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CD Review

Empassioned

Kickstarter 8144392
Viktor Bijelovic, piano
Kickstarter/Viktor Bijelovic 8144392 66min
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Serbian-born Viktor Bijelovic moved to London at age eleven and studied music at the Purcell School of Music and then at the Royal Academy of Music. The album's biographical notes do not give a date of birth (I would guess he's still in his twenties judging by the cover photo) but mention that he has won several international competitions without specifying which ones. From the evidence here, I would say Bijelovic is a talented pianist who may well develop an important international career.

His Beethoven Appassionata Sonata is very well played and may be the best performance on the disc. With judicious tempos, a wide and deftly employed range of dynamics, strong technique and intelligent phrasing, Bijelovic delivers a dramatic and convincing account of this warhorse. He may not offer anything revelatory, but you certainly can't fault his performance in any serious way. Perhaps the finale is a little mechanical at times, but his version overall can stand with many of the better recorded renditions of this work.

The Gluck/Sgambati Melody is revealed as a lovely piece here, the performance just fine. The Chopin Ballade #1 and C-sharp minor Nocturne are also good efforts, though I wouldn't elevate them to outstanding status.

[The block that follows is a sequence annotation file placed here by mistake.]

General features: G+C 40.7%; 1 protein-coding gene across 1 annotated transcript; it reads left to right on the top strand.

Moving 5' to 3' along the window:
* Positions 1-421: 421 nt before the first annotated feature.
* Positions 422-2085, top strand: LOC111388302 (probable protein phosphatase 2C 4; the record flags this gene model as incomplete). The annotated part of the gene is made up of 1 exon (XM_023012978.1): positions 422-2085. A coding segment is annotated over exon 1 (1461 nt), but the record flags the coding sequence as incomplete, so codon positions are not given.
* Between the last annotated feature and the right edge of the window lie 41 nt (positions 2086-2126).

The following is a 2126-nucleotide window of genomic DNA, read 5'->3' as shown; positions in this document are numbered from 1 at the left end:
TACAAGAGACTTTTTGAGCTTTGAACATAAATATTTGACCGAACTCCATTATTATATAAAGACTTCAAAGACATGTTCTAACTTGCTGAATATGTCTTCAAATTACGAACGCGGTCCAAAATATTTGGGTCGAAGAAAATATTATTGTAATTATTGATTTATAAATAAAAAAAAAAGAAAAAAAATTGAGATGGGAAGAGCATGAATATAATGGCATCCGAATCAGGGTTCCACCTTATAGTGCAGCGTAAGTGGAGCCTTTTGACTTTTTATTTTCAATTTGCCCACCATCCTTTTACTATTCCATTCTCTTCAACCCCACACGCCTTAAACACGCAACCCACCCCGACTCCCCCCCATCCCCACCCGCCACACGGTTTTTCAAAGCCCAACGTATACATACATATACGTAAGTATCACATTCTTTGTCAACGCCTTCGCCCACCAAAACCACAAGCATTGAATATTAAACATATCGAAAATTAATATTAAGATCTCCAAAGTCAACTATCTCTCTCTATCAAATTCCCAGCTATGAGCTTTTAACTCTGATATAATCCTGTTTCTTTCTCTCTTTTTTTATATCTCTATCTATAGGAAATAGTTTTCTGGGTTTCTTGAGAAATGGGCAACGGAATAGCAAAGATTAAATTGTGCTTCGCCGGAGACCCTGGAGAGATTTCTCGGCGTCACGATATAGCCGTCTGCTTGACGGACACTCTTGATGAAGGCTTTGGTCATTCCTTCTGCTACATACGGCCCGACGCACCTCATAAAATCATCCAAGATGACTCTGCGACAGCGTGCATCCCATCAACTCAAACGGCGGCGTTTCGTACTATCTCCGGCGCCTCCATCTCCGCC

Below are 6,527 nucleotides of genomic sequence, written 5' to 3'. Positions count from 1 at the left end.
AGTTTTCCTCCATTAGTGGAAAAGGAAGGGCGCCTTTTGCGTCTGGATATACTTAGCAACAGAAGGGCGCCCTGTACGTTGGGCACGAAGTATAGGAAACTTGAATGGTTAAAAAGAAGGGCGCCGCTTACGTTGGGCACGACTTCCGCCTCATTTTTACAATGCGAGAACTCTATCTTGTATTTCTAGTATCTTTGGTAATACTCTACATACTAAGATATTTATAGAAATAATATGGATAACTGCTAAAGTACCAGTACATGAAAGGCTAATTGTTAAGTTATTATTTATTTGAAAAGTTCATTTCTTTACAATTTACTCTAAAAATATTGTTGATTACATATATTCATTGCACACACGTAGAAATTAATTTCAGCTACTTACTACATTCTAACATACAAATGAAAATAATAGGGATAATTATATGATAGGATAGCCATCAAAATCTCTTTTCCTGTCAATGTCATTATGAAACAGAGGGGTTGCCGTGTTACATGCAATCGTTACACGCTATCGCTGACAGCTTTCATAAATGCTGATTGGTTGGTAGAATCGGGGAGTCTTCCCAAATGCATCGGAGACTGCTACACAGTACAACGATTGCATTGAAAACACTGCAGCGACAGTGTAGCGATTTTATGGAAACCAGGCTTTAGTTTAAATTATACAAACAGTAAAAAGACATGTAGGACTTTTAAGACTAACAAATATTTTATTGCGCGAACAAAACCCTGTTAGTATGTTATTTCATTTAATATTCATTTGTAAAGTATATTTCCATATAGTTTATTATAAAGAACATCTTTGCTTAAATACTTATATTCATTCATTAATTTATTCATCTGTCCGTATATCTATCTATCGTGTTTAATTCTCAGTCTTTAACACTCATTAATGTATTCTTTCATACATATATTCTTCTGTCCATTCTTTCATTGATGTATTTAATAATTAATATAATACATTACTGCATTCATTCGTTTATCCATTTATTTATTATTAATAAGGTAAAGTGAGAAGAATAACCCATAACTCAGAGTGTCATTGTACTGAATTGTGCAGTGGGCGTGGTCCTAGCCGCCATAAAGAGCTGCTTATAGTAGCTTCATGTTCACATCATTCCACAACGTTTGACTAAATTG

The Debussy Claire de Lune and Rachmaninov G minor Prelude, while convincing in many ways are a little stiff in places. Moreover, the Debussy is a tad slow, and the Rachmaninov features some questionable rubato. The Liszt 2nd Hungarian Rhapsody can be a tricky piece to bring off. Bijelovic acquits himself reasonably well, though in the latter half his dynamics occasionally come across as finicky or sometimes a bit wooden. He does, however, brilliantly convey the humor and colorful folkish character of the piece and seems to have much fun in the process. The latter minute or two veers away from Liszt's original score, offering a cadenza-like passage that is apparently of the pianist's devising. Liszt encouraged precisely this kind of thing in performance of this Rhapsody.

The sound reproduction is clear but a little shrill, perhaps owing to the slightly glassy tone of the piano. I should mention that Bijelovic makes introductory remarks on track one about the music. Some listeners may find his deep voice and friendly manner a refreshing touch. In sum this is a good, if sometimes uneven recital.

Copyright © 2013, Robert Cummings

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